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Fall semester, four hours a week, from September 18 to December 19.
Mauro Brunato < firstname.lastname@example.org>
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The course sets the theoretical bases for being able to discuss two fundamental properties of computational problems.
Given a problem, we will initially be concerned about its computability:
When a problem is found out to be solvable, we can wonder how efficiently it can be done.
Basic notions of mathematical logic
At the end of the course, the students will be able to:
For the actual program, see below.
The following books may be useful, but none is mandatory. References to online material will be provided in the course program section.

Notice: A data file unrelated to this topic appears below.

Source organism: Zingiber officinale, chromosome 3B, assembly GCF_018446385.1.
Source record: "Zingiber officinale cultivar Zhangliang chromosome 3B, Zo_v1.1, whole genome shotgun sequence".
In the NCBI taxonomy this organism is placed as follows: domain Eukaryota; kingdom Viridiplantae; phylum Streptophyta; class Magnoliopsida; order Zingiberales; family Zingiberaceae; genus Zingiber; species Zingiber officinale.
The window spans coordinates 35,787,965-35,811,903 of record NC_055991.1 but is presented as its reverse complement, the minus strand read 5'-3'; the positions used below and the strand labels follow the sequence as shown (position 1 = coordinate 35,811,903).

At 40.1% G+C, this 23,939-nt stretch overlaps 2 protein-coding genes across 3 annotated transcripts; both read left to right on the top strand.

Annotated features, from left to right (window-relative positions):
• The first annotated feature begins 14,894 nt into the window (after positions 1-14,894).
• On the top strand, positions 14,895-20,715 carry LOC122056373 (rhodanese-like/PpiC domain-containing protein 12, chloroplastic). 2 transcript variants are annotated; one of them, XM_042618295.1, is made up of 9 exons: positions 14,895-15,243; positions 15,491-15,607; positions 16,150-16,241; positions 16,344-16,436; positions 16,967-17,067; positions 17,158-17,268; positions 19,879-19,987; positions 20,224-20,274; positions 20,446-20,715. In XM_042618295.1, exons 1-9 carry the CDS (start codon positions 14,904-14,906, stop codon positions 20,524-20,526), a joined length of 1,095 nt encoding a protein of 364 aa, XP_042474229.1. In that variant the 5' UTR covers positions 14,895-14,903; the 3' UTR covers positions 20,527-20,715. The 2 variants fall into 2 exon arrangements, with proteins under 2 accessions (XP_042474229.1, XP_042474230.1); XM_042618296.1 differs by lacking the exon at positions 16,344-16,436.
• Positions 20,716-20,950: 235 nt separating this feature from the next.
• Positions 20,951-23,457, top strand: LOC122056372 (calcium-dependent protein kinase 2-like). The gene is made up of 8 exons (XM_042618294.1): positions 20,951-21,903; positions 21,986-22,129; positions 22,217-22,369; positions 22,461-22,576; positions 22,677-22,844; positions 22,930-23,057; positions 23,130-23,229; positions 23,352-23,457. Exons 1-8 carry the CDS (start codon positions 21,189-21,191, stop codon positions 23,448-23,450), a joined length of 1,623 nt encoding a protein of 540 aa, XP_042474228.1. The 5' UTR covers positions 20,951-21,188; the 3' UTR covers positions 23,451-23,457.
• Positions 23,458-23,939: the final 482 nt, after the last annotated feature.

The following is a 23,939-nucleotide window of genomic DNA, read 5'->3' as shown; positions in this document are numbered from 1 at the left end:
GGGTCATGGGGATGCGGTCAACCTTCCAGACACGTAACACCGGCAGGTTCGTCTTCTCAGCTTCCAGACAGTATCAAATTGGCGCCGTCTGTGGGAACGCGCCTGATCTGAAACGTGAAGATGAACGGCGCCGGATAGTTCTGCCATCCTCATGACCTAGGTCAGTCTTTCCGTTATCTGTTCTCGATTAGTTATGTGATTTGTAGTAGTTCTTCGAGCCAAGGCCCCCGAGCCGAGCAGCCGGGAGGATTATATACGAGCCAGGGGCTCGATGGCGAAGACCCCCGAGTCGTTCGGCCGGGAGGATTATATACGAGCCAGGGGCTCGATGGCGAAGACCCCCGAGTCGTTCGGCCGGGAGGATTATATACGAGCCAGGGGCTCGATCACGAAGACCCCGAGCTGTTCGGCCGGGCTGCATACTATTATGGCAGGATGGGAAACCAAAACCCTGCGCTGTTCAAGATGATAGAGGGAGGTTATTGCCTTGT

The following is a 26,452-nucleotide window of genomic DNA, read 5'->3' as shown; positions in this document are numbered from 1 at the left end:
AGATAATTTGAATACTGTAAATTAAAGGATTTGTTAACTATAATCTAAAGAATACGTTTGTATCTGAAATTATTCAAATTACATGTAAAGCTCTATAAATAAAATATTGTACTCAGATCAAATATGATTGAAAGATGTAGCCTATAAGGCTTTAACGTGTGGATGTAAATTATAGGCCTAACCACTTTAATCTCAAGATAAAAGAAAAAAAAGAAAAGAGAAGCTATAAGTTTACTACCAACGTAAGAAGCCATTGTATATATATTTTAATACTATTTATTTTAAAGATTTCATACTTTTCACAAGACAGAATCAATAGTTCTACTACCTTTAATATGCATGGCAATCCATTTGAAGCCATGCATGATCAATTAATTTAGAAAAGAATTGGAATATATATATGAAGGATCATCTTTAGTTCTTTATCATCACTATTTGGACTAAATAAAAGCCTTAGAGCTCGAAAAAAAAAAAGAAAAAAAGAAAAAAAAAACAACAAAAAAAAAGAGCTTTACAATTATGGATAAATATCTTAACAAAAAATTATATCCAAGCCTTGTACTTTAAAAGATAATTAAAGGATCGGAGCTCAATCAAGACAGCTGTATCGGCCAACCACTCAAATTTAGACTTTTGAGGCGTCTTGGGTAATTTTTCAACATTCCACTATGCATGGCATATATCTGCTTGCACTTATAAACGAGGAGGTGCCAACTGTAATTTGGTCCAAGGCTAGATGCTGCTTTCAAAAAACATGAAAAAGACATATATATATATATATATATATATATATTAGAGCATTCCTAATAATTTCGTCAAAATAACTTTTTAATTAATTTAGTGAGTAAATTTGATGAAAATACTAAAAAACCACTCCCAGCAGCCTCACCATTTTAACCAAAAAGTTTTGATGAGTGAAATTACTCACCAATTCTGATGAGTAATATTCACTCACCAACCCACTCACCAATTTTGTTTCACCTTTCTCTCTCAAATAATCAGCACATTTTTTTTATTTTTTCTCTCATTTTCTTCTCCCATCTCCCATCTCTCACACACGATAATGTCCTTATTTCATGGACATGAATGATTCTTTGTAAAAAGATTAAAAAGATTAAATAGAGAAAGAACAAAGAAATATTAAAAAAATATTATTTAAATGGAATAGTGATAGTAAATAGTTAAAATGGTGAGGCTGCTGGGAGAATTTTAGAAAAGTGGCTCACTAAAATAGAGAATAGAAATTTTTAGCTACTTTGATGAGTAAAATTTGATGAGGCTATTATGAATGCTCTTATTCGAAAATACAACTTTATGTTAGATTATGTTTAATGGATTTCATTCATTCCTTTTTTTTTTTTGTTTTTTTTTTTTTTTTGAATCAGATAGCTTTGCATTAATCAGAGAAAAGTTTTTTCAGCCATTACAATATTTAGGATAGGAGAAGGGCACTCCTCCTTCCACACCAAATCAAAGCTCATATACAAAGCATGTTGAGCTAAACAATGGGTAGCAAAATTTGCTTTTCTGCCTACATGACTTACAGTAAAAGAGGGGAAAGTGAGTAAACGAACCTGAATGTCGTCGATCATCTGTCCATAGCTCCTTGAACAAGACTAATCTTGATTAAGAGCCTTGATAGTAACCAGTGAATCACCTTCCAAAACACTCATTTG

Computational Complexity: A Modern Approach. Cambridge University Press, 2009. ISBN 9780521424264 [Draft of the book]and .
Introduction to Automata Theory, Languages and Computation. Pearson new International Edition, 2013. ISBN: 9781292039053, , and .
Computational complexity. Addison Wesley (Pearson College Div.), 1994. ISBN 9780020153085.
(See the lecture notes for details)
The exam consists of a written test, with exercises and theoretical questions. Examples will be provided in due time in the lecture notes. The “Computability” part will account for about 1/3rd of the final mark, “Computational Complexity” for the remaining 2/3rds.
The next exam session will take place during the Winter break (January/February 2020).
This section will contain the detailed course program, to be filled in as the course progresses.